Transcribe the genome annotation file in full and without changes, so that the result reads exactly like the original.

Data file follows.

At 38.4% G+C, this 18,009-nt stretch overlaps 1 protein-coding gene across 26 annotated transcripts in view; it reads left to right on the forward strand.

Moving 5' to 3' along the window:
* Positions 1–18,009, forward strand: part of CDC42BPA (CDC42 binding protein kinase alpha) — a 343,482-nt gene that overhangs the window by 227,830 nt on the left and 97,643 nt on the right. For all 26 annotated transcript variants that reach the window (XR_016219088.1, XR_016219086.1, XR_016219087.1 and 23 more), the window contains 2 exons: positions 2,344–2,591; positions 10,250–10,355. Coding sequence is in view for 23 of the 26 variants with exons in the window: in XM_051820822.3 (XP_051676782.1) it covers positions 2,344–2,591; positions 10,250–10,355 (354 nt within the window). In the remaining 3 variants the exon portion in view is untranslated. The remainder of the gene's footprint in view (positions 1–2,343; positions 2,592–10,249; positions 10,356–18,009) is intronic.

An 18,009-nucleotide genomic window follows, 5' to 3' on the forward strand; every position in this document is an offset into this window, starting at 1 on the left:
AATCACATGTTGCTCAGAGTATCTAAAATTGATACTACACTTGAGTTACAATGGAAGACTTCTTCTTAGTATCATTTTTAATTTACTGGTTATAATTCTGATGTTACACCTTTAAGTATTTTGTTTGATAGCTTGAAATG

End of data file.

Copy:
At 38.4% G+C, this 18,009-nt stretch overlaps 1 protein-coding gene across 26 annotated transcripts in view; it reads left to right on the forward strand.

Moving 5' to 3' along the window:
* Positions 1–18,009, forward strand: part of CDC42BPA (CDC42 binding protein kinase alpha) — a 343,482-nt gene that overhangs the window by 227,830 nt on the left and 97,643 nt on the right. For all 26 annotated transcript variants that reach the window (XR_016219088.1, XR_016219086.1, XR_016219087.1 and 23 more), the window contains 2 exons: positions 2,344–2,591; positions 10,250–10,355. Coding sequence is in view for 23 of the 26 variants with exons in the window: in XM_051820822.3 (XP_051676782.1) it covers positions 2,344–2,591; positions 10,250–10,355 (354 nt within the window). In the remaining 3 variants the exon portion in view is untranslated. The remainder of the gene's footprint in view (positions 1–2,343; positions 2,592–10,249; positions 10,356–18,009) is intronic.

An 18,009-nucleotide genomic window follows, 5' to 3' on the forward strand; every position in this document is an offset into this window, starting at 1 on the left:
AATCACATGTTGCTCAGAGTATCTAAAATTGATACTACACTTGAGTTACAATGGAAGACTTCTTCTTAGTATCATTTTTAATTTACTGGTTATAATTCTGATGTTACACCTTTAAGTATTTTGTTTGATAGCTTGAAATG